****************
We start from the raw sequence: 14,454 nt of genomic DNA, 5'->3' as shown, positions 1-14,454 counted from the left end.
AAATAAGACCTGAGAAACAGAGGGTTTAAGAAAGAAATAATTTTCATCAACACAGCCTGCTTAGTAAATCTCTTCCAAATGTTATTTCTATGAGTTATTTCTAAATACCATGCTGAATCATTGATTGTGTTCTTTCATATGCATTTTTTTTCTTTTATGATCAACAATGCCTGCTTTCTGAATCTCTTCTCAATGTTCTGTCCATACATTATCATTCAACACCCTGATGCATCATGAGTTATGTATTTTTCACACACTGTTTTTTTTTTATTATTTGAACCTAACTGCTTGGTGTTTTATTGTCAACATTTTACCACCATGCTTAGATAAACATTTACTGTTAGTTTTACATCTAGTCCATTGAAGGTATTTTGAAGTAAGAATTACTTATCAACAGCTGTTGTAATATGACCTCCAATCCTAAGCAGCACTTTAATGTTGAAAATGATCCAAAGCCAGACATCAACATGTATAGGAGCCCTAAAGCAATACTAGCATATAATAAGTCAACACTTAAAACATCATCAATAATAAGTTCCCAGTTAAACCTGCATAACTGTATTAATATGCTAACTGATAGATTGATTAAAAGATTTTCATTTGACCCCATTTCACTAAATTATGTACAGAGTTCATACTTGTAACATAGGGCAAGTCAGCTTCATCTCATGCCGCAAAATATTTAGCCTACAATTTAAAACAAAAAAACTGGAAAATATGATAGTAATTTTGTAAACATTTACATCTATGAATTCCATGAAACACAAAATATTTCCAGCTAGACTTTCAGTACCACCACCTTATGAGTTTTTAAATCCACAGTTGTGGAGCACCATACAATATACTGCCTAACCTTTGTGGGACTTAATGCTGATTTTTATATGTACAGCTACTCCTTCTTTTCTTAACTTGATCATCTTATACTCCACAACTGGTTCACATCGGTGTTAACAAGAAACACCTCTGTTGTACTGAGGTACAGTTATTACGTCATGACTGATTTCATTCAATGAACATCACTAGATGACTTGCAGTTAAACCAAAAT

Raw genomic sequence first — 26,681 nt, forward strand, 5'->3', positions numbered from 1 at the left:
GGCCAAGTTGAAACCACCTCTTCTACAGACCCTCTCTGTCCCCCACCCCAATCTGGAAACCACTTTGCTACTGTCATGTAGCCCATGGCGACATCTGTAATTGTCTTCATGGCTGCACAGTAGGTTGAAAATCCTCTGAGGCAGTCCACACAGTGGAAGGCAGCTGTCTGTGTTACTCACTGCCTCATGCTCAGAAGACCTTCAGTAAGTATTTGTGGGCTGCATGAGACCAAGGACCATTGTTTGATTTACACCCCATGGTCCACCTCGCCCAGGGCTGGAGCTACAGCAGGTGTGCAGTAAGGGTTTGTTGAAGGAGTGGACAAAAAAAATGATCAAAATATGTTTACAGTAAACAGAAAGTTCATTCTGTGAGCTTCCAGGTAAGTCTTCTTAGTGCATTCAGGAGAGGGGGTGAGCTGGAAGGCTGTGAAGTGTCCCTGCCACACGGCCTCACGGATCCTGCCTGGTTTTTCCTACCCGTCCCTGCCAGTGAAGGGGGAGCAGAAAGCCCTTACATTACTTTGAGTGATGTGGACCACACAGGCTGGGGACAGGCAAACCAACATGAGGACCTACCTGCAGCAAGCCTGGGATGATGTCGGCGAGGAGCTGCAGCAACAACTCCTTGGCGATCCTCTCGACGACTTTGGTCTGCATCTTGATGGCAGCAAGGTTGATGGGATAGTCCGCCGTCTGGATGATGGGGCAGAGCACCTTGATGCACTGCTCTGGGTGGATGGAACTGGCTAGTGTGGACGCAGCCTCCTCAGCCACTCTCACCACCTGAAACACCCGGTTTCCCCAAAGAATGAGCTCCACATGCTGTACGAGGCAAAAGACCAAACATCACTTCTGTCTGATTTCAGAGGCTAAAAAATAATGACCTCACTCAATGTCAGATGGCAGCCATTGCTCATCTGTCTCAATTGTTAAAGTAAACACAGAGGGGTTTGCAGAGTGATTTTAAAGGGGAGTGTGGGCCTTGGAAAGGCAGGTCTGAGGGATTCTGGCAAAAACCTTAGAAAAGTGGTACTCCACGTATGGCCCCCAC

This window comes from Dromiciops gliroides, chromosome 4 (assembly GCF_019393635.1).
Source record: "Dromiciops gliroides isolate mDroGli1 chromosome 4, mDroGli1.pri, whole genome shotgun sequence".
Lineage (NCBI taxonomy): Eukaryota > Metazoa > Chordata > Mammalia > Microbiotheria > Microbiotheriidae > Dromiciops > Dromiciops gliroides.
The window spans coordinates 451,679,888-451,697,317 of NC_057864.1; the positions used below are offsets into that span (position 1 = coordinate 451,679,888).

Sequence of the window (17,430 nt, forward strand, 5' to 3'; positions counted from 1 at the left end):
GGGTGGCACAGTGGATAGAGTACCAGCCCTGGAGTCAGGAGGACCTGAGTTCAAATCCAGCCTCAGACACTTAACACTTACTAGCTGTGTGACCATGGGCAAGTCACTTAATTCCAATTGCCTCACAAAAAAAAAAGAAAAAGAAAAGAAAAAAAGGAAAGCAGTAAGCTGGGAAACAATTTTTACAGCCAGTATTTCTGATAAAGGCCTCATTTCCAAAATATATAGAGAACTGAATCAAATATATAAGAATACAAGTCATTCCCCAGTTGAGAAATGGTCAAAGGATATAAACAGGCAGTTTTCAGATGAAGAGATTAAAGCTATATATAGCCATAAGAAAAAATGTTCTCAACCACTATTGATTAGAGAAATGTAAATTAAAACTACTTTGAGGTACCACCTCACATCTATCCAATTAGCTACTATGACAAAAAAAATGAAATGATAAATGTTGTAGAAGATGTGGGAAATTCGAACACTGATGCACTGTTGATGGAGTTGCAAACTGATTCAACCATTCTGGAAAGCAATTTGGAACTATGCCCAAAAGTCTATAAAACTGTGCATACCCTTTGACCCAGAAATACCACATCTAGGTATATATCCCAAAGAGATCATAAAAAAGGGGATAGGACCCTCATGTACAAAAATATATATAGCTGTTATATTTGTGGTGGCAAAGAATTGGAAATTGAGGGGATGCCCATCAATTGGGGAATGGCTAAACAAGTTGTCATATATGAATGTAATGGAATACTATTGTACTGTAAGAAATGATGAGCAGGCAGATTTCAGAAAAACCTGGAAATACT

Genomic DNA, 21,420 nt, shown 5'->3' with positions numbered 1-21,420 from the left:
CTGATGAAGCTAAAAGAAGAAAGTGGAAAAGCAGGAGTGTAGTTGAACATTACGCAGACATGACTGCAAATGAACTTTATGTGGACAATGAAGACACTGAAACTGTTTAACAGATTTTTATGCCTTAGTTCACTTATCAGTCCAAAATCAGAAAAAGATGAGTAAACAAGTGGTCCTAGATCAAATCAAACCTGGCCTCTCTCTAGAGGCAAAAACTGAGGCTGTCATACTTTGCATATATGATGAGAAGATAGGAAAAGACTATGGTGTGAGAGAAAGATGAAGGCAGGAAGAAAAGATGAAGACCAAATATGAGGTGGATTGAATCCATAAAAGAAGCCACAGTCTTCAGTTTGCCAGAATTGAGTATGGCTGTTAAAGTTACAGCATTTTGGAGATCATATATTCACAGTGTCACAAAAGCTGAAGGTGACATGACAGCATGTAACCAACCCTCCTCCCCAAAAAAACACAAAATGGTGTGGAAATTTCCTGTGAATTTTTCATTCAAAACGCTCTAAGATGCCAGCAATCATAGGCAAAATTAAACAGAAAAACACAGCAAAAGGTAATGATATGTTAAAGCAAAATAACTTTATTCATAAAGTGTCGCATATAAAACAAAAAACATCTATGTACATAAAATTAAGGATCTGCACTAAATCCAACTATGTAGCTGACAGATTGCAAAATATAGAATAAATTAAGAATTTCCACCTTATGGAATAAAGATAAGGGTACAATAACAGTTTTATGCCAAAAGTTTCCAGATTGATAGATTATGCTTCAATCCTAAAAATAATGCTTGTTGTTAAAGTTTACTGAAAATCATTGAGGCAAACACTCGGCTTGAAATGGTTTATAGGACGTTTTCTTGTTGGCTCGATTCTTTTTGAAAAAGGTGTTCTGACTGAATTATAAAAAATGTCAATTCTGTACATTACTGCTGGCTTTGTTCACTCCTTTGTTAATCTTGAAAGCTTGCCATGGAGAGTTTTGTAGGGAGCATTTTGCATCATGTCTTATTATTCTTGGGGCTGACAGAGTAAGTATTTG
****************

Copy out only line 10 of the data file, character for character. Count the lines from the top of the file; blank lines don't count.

GGGTGGCACAGTGGATAGAGTACCAGCCCTGGAGTCAGGAGGACCTGAGTTCAAATCCAGCCTCAGACACTTAACACTTACTAGCTGTGTGACCATGGGCAAGTCACTTAATTCCAATTGCCTCACAAAAAAAAAAGAAAAAGAAAAGAAAAAAAGGAAAGCAGTAAGCTGGGAAACAATTTTTACAGCCAGTATTTCTGATAAAGGCCTCATTTCCAAAATATATAGAGAACTGAATCAAATATATAAGAATACAAGTCATTCCCCAGTTGAGAAATGGTCAAAGGATATAAACAGGCAGTTTTCAGATGAAGAGATTAAAGCTATATATAGCCATAAGAAAAAATGTTCTCAACCACTATTGATTAGAGAAATGTAAATTAAAACTACTTTGAGGTACCACCTCACATCTATCCAATTAGCTACTATGACAAAAAAAATGAAATGATAAATGTTGTAGAAGATGTGGGAAATTCGAACACTGATGCACTGTTGATGGAGTTGCAAACTGATTCAACCATTCTGGAAAGCAATTTGGAACTATGCCCAAAAGTCTATAAAACTGTGCATACCCTTTGACCCAGAAATACCACATCTAGGTATATATCCCAAAGAGATCATAAAAAAGGGGATAGGACCCTCATGTACAAAAATATATATAGCTGTTATATTTGTGGTGGCAAAGAATTGGAAATTGAGGGGATGCCCATCAATTGGGGAATGGCTAAACAAGTTGTCATATATGAATGTAATGGAATACTATTGTACTGTAAGAAATGATGAGCAGGCAGATTTCAGAAAAACCTGGAAATACT